A thousand year decline in property prices?

Here’s a cheerful thought for this “supposed-to-be-the-biggest-shopping-day-of-the-year”.  According to Bill Bonner of the Daily Reckoning financial newsletter, after the fall of Rome property prices declined for a thousand years.  He doesn’t have a footnote, but they usually do their homework.  This of course is rather contrary to the modern “wisdom” (delusion might be a better word) that “property prices always go up” and “the market will certainly come back.”  Ask the ancient stockholders who traded on the Roman stock exchange about that.

Comes now the news, from numerous sources including the New York Times, that the actual out of pocket cost of the various financial bailout schemes being advanced by the goobermint is approaching $8 TRILLION.  As I often say, nice work if you can get it, but this is starting to boggle the mind.  This is the biggest “public works” project in history.  It is bigger than World War II.  Bigger than all the dams on our rivers, and highways across our land.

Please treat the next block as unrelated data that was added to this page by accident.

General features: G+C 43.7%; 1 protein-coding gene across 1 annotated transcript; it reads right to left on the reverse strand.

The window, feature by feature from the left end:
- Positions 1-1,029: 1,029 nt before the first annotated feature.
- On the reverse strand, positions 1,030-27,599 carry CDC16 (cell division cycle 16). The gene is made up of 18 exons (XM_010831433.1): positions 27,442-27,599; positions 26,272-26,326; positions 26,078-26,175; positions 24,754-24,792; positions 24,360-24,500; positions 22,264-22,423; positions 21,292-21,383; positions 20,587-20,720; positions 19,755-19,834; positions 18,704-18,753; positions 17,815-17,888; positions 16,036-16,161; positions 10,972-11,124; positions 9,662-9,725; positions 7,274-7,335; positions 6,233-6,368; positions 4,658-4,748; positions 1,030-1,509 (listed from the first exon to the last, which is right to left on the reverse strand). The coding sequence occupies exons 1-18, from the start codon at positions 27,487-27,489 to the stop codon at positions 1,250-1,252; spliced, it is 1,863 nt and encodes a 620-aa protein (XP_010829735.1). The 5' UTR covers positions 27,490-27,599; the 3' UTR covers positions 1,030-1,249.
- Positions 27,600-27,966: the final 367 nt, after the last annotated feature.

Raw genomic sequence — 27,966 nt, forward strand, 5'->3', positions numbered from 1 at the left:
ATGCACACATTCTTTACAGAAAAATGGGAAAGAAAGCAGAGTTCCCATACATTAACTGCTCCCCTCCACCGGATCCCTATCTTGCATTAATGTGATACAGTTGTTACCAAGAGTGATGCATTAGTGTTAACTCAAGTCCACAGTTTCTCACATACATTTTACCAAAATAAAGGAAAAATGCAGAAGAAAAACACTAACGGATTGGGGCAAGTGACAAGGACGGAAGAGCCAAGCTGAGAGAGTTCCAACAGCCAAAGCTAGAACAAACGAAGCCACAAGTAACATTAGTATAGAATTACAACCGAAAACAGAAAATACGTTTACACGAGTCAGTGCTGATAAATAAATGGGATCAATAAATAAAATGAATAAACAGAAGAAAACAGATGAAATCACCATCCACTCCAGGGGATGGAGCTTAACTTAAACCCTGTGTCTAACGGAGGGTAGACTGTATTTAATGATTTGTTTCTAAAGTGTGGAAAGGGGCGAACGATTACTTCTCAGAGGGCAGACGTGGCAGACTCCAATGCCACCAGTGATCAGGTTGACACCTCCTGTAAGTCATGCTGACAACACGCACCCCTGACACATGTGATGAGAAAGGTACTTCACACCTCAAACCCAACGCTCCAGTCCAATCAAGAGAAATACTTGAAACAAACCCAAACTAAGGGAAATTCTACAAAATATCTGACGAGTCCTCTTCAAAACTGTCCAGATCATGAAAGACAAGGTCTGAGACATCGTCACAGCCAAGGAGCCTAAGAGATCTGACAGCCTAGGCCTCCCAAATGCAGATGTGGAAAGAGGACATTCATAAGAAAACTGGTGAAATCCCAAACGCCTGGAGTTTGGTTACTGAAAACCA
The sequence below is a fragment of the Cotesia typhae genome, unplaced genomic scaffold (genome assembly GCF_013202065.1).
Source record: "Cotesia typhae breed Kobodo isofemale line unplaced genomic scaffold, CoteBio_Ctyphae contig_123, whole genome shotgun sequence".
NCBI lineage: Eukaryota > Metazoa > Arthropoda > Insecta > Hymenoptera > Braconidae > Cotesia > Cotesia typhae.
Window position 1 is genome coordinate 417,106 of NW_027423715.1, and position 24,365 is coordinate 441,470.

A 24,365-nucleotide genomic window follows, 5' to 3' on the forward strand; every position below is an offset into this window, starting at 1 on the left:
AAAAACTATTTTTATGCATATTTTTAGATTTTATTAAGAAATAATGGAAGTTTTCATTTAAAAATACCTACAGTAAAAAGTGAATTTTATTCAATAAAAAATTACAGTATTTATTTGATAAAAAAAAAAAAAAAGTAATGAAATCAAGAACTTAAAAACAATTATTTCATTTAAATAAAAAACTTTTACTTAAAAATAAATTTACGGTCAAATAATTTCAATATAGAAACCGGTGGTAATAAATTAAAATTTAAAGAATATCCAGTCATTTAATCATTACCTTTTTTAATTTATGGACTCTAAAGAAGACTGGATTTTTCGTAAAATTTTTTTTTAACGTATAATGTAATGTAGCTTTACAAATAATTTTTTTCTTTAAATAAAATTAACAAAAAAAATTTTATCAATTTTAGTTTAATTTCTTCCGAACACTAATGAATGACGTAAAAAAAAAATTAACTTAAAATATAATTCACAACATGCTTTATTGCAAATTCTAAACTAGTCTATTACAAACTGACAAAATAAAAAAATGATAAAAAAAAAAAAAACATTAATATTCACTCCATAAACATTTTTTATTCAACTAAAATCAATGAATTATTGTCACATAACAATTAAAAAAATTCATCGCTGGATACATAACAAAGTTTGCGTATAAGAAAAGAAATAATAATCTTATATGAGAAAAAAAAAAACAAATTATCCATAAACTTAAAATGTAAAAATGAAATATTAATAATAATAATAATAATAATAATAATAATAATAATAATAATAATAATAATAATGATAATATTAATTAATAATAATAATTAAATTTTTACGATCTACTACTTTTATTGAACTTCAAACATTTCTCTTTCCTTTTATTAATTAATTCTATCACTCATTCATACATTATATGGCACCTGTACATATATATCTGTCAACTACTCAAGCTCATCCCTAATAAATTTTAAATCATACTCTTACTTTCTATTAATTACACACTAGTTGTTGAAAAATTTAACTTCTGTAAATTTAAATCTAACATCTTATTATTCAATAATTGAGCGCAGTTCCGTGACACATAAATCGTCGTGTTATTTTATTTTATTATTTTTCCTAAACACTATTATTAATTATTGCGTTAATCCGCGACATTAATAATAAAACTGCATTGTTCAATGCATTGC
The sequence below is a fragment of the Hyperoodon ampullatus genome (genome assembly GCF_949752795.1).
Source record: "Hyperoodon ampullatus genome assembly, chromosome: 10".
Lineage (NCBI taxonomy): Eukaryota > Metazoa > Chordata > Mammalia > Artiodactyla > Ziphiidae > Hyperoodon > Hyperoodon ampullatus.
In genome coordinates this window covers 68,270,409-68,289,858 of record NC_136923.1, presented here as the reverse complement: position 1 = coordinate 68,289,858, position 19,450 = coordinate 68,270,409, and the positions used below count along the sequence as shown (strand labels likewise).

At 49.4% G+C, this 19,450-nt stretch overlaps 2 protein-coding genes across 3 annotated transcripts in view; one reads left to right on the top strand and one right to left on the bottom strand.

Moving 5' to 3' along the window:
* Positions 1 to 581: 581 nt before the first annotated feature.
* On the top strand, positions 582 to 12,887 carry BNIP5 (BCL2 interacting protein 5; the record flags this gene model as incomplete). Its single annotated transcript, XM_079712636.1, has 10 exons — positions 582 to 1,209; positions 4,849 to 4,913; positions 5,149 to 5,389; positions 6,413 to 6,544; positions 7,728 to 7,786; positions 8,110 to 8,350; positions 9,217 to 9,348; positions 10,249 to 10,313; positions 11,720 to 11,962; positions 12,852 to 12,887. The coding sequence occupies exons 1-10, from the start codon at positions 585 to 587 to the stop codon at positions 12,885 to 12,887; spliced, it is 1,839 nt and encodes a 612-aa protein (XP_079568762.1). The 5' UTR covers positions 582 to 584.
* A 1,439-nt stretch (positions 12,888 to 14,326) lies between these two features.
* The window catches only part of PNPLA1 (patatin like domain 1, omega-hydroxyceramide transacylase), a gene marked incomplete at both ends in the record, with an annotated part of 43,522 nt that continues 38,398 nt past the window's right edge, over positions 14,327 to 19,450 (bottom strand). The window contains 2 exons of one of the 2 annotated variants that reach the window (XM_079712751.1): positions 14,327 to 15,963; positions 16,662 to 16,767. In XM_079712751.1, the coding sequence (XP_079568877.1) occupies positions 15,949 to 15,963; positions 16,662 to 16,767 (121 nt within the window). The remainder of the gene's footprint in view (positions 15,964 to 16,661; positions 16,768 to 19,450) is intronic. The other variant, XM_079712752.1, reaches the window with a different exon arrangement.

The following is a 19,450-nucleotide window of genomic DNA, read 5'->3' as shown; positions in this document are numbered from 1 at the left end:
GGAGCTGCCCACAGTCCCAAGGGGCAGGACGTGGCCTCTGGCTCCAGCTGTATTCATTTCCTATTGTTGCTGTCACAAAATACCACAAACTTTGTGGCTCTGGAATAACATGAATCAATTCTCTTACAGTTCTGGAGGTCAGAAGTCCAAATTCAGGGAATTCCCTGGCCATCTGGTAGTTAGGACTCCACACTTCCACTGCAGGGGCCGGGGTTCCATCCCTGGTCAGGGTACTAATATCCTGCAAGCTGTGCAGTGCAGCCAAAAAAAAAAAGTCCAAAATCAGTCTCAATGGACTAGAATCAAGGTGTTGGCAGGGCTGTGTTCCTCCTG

Ah well, I am glad that most of the food on my Thanksgiving table came from local farmers, that my mortgageis with a credit union that does not sell its loans but keeps them at home and thus the interest benefits the local economy.  I am grateful that my house is super-insulated and energy efficient and that I have lots of edible landscaping.  I am glad that many of the people I know and love are making similar changes in their lifestyles.  I worry about the many people who are unable, or unwilling to adapt to the coming realities.  By working together, we can strengthen our local communities in the face of this on-coming category 5 financial hurricane.

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One Response to A thousand year decline in property prices?

  1. Sunflowergirl says:

    Bob,

    Let’s not forget that we have close to 60 trillion of unfunded (and off the balance sheet) of liabilities for Social Security/Medicare. Can anyone say hyperinflaton? I have long thought that our nation was morally and spiritually bankrupt. Now I am confident that it is economically as well.

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